1 Except for participation in rebellion or other crime.
* See below, chap. xxii.

next preceding any election, shall be seized and possessed of a freehold estate of the value of two hundred and fifty dollars, over and above all debts and incumbrances charged thereon, and shall have been actually rated, and paid a tax thereon, shall be entitled to vote at any such election. And no person of color shall be subject to direct taxation unless he shall be seized and possessed of such real estate as aforesaid."

Finally in an amendment adopted in 1826 popular suffrage was established by the provision that "every male citizen of the age of twenty-one years, who shall have been an inhabitant of this state one year, next preceding any election, and for the last six months a resident of the county where he may offer his vote, shall be entitled to vote . . . for all officers that now are or hereafter may be elective by the people." The special property qualifications imposed on "persons of color" by the constitution of 1821 were continued and were retained until after the Civil War. By an amendment in 1845 it was added that "no property qualification shall be required to render a person eligible to, or capable of holding any public office or public trust in this state."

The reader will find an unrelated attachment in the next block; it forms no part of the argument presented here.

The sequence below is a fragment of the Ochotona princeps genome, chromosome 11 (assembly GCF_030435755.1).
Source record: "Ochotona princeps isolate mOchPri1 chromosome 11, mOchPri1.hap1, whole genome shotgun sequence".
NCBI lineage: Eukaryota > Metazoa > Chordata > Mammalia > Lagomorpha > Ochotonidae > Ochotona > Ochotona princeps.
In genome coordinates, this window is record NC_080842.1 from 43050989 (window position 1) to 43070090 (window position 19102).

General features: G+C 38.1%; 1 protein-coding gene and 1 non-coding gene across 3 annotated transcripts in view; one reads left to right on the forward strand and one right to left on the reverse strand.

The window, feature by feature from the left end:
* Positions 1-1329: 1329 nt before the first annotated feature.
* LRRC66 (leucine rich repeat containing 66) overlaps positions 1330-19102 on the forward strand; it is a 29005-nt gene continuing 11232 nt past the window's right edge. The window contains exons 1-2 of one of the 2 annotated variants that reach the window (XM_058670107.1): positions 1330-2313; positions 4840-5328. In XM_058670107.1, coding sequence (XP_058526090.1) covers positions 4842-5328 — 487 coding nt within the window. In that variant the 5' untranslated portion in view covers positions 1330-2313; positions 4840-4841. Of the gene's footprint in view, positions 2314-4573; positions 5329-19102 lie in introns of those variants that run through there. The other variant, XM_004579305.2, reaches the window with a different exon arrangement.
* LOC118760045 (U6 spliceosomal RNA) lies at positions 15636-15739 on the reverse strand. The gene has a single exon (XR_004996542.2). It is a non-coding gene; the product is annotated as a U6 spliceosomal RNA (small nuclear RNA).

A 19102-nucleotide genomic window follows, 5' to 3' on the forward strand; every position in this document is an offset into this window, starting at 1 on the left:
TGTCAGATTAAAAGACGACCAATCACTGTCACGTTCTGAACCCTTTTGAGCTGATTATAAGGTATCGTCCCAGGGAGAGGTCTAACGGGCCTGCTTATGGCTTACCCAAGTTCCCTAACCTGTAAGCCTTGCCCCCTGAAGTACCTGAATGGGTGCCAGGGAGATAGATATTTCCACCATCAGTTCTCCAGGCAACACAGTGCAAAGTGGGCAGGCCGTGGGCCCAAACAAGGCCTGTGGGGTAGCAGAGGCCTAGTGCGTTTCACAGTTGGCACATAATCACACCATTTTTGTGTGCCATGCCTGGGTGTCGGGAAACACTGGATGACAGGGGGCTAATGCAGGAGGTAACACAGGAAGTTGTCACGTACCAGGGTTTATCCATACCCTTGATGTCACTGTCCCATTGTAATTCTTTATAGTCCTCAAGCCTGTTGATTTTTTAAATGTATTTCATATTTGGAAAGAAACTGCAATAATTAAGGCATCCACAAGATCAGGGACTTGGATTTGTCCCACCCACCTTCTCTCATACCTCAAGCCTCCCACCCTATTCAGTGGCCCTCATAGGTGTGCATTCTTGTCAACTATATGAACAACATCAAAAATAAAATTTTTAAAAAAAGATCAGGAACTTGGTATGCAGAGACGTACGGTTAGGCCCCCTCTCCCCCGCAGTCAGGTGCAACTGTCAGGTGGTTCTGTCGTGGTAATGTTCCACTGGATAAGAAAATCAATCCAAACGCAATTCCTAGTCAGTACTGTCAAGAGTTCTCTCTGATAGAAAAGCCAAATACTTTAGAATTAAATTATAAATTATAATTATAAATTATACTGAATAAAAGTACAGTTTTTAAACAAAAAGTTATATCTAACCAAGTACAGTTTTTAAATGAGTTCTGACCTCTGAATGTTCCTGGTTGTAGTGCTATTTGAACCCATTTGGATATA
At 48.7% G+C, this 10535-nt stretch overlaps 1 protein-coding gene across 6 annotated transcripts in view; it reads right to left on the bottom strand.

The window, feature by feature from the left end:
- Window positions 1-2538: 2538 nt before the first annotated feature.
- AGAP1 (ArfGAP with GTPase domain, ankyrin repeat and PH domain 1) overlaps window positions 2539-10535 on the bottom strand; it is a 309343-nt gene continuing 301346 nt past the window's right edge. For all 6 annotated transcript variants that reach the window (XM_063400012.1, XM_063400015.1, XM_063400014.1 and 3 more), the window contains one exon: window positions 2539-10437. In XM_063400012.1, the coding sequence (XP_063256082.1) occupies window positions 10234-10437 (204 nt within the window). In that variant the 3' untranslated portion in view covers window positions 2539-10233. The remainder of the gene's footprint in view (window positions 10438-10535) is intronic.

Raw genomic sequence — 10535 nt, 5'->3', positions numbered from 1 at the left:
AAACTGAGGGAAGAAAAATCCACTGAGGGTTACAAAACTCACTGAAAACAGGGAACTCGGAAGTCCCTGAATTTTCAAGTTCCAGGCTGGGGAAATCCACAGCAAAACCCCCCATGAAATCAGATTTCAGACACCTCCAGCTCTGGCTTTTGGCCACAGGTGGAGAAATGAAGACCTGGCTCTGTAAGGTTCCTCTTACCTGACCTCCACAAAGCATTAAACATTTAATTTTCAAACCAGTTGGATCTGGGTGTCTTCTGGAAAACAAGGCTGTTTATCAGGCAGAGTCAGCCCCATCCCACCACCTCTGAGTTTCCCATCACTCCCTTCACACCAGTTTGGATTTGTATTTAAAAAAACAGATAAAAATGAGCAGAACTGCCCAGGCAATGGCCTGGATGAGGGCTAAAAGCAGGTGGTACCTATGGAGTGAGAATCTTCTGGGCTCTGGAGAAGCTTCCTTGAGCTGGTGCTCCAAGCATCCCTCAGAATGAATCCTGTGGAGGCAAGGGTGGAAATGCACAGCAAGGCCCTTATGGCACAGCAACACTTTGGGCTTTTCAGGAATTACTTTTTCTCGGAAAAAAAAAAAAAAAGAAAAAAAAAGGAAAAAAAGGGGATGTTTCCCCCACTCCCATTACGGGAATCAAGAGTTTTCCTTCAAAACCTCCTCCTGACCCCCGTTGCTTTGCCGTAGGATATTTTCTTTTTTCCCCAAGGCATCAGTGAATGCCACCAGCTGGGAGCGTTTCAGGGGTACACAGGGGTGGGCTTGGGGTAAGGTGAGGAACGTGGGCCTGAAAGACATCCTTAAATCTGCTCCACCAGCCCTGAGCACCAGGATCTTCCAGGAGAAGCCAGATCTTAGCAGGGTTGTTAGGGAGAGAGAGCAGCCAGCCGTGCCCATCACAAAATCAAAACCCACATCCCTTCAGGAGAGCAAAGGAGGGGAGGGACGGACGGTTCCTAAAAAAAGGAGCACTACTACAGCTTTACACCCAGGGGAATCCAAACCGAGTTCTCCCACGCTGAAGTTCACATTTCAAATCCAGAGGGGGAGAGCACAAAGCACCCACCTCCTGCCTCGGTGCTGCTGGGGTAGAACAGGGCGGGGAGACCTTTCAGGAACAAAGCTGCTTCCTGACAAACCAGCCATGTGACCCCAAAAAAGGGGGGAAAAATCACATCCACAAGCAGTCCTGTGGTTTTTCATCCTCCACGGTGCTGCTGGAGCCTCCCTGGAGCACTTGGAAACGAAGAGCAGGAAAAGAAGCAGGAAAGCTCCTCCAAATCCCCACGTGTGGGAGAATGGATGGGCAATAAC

Even many of the western states began their history with a restricted suffrage. Ohio came into the Union in 1802, with a constitution limiting the suffrage to "all white males above the age of twenty-one years, having resided in the state one year next preceding the election, and who have paid or are charged with, a state or county tax." Senators and representatives likewise had to be state or county taxpayers. It was expressly declared, however, that "no religious test shall be required as a qualification to any office of trust or profit." These property qualifications were abolished by the new constitution of 1851; but negro suffrage was not granted until after the adoption of the Fourteenth Amendment. Illinois, admitted in 1818, imposed no religious tests, and admitted free white males to the ballot, but required her representatives and senators to be taxpayers, a restriction which was swept away in 1870.2 Michigan came into the Union in 1835, without any religious or property qualifications for electors or officers. This example was soon followed by

1 Removed by an amendment ratified in 1874.

'Indiana, admitted in 1816, had similar qualifications.